Last week, Southern Poverty Law Center released an update to its eye-opening 2016 report, Whose Heritage?, which sought to locate and quantify the number of Confederate symbols being presented in monuments within the public sphere. The original report was motivated by the 2015 terrorist attack by a gun-wielding white supremacist on the historic Emanuel African Methodist Episcopal Church in Charleston, South Carolina, which killed nine parishioners and devastated the surrounding community. Once the shooter was identified, self-promotional imagery surfaced that featured him brandishing a handgun and a Confederate flag.
“In the aftermath of the tragedy, there was this kind of grassroots national push to get some of these monuments and symbols that glorify the Confederacy off of the public square,” Senior Research Analyst Keegan Hanks with the SPLC’s Intelligence Project department, who has worked on the study since its inception, said in a phone interview with Hyperallergic. “We started to poke around out of curiosity, to see how many of these monuments there are in the public square, and we realized that there was no register of those. So we decided to make one.”
The first report identified more than 1,500 publicly-installed Confederate symbols, in addition to some 2,600 markers, battlefields, museums, cemeteries, and other symbols that were set apart from ostensibly unrelated public life. Fast-forward two years, and SPLC decided to compile input they’d received from communities all over the country, pointing out monuments and symbols overlooked by the original report due to the enormity of the task and the diffuse nature of the records. The new report identifies and geo-locates a staggering 1,728 of these monuments still standing — most of them in former Confederate states — including 100 public schools named for Confederate veterans. The report was also updated to reflect 110 such symbols that have been removed since the Charleston massacre, including an additional 39 public schools that have been renamed.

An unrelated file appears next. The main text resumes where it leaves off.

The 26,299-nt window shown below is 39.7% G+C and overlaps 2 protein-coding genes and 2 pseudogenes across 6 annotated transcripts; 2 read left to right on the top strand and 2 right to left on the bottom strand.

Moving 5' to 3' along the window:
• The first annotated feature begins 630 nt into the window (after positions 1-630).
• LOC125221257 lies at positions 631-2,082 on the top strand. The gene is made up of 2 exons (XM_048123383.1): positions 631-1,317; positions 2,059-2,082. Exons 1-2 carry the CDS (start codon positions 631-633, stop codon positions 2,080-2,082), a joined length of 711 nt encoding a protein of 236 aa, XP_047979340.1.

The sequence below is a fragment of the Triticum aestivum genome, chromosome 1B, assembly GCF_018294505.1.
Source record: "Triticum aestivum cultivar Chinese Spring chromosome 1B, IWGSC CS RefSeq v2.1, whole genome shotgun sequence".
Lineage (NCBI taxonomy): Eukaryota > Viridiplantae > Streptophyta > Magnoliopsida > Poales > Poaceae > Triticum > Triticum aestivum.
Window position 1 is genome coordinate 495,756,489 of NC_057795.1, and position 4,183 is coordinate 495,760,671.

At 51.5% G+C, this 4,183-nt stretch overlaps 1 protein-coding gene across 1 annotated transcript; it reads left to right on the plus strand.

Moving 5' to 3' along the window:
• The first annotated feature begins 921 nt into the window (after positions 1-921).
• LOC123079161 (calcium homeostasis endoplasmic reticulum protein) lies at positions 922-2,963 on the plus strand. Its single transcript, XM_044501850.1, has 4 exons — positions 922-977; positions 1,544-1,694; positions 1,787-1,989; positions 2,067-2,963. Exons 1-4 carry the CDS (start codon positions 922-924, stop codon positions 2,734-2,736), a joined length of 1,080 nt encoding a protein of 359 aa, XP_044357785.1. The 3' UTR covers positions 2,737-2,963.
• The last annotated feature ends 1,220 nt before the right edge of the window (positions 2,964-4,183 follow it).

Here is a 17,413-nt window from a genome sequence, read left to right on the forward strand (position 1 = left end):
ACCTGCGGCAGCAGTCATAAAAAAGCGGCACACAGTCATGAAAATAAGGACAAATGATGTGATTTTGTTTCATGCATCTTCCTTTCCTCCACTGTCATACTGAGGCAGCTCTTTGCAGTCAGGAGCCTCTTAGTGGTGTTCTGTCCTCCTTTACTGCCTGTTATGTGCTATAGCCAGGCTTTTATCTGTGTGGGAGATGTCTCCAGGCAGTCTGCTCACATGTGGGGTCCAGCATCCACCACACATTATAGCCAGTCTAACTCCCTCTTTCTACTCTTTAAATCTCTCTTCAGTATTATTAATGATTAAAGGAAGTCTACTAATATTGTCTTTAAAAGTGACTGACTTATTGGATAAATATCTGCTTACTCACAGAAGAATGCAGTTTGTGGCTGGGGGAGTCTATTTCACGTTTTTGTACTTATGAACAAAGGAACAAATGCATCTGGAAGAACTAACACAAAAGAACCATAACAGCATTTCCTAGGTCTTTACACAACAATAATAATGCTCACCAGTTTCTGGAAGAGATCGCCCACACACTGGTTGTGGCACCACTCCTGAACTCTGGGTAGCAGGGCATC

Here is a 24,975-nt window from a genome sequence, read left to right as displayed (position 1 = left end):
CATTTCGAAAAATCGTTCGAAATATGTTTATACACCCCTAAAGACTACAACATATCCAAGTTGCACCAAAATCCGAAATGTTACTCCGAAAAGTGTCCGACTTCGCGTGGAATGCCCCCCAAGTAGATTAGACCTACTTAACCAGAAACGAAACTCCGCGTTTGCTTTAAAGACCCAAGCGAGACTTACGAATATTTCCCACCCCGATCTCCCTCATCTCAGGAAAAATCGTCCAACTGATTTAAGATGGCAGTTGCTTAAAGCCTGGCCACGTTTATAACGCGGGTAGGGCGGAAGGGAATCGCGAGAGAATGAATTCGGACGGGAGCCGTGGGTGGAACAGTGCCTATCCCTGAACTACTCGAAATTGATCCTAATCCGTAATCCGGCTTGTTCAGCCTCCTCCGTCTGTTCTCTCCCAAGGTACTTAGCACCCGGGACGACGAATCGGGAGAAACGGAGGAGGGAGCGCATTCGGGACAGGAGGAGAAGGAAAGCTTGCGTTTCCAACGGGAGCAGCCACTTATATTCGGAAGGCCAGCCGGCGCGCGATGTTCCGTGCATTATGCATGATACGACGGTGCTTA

“We wanted to make sure we included those, because the whole idea is that we want to get the facts right,” said Hanks. “We want to have this as a piece of information that can be referenced and studied.”
The study is a relatively unique endeavor, in general, as a document that examines the profusion of certain symbols in art placed in the public sphere. SPLC leveraged existing data sets, private and governmental, that categorize landmarks and historic site markers. The monuments themselves are not generally government-funded, with the majority being privately funded by groups like Sons of Confederate Veterans and United Daughters of the Confederacy — UDC alone is responsible for some 700 Confederate monuments — but in most cases local and state governments were responsible for issuing the permits that allowed them to be erected on public land.
Additionally, many of these monuments constitute protected property, with laws and lawmakers that shield them from removal or obstruction, particularly in the former Confederate states. There is a hope, on the part of SPLC and the communities it represents, that the study is an important step in a push toward policy change that would make the removal of these symbols a matter of course. Attached to the report is a community action guide that helps community members to organize around issues of removal, rather than being forced to live around symbols glorifying the terrible legacy of slavery, or those which promote “Lost Cause” mythology that attempts to revise the notion that slavery was the instigating factor in the secession of the Confederate states.
“One of the things that’s sort of troubling about these monuments and symbols is that the vast majority of them have no context — they glorify the Confederacy, its heroes, and its cause: white supremacy,” said Hanks. “It’s troubling that recent polling has shown that something like only 8% of high school seniors can identify slavery as a root cause of the Civil War.”